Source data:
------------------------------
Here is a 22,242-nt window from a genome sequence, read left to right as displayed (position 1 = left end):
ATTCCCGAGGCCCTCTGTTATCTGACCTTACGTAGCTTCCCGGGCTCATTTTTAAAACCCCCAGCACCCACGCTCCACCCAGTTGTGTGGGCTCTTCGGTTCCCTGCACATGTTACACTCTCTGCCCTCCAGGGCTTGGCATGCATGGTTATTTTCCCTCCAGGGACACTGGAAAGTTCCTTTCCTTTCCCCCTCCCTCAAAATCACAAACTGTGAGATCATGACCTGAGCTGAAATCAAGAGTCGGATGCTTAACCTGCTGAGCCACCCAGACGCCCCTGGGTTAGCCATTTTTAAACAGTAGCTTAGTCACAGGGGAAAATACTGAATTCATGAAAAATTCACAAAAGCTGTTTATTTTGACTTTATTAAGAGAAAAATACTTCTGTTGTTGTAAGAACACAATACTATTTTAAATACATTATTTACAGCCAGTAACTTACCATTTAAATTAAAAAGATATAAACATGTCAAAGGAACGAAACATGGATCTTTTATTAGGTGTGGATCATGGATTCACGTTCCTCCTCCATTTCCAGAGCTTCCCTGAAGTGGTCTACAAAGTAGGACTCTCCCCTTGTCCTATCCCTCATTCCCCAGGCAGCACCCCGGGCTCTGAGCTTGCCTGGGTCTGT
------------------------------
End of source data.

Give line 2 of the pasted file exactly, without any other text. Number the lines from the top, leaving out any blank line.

ATTCCCGAGGCCCTCTGTTATCTGACCTTACGTAGCTTCCCGGGCTCATTTTTAAAACCCCCAGCACCCACGCTCCACCCAGTTGTGTGGGCTCTTCGGTTCCCTGCACATGTTACACTCTCTGCCCTCCAGGGCTTGGCATGCATGGTTATTTTCCCTCCAGGGACACTGGAAAGTTCCTTTCCTTTCCCCCTCCCTCAAAATCACAAACTGTGAGATCATGACCTGAGCTGAAATCAAGAGTCGGATGCTTAACCTGCTGAGCCACCCAGACGCCCCTGGGTTAGCCATTTTTAAACAGTAGCTTAGTCACAGGGGAAAATACTGAATTCATGAAAAATTCACAAAAGCTGTTTATTTTGACTTTATTAAGAGAAAAATACTTCTGTTGTTGTAAGAACACAATACTATTTTAAATACATTATTTACAGCCAGTAACTTACCATTTAAATTAAAAAGATATAAACATGTCAAAGGAACGAAACATGGATCTTTTATTAGGTGTGGATCATGGATTCACGTTCCTCCTCCATTTCCAGAGCTTCCCTGAAGTGGTCTACAAAGTAGGACTCTCCCCTTGTCCTATCCCTCATTCCCCAGGCAGCACCCCGGGCTCTGAGCTTGCCTGGGTCTGT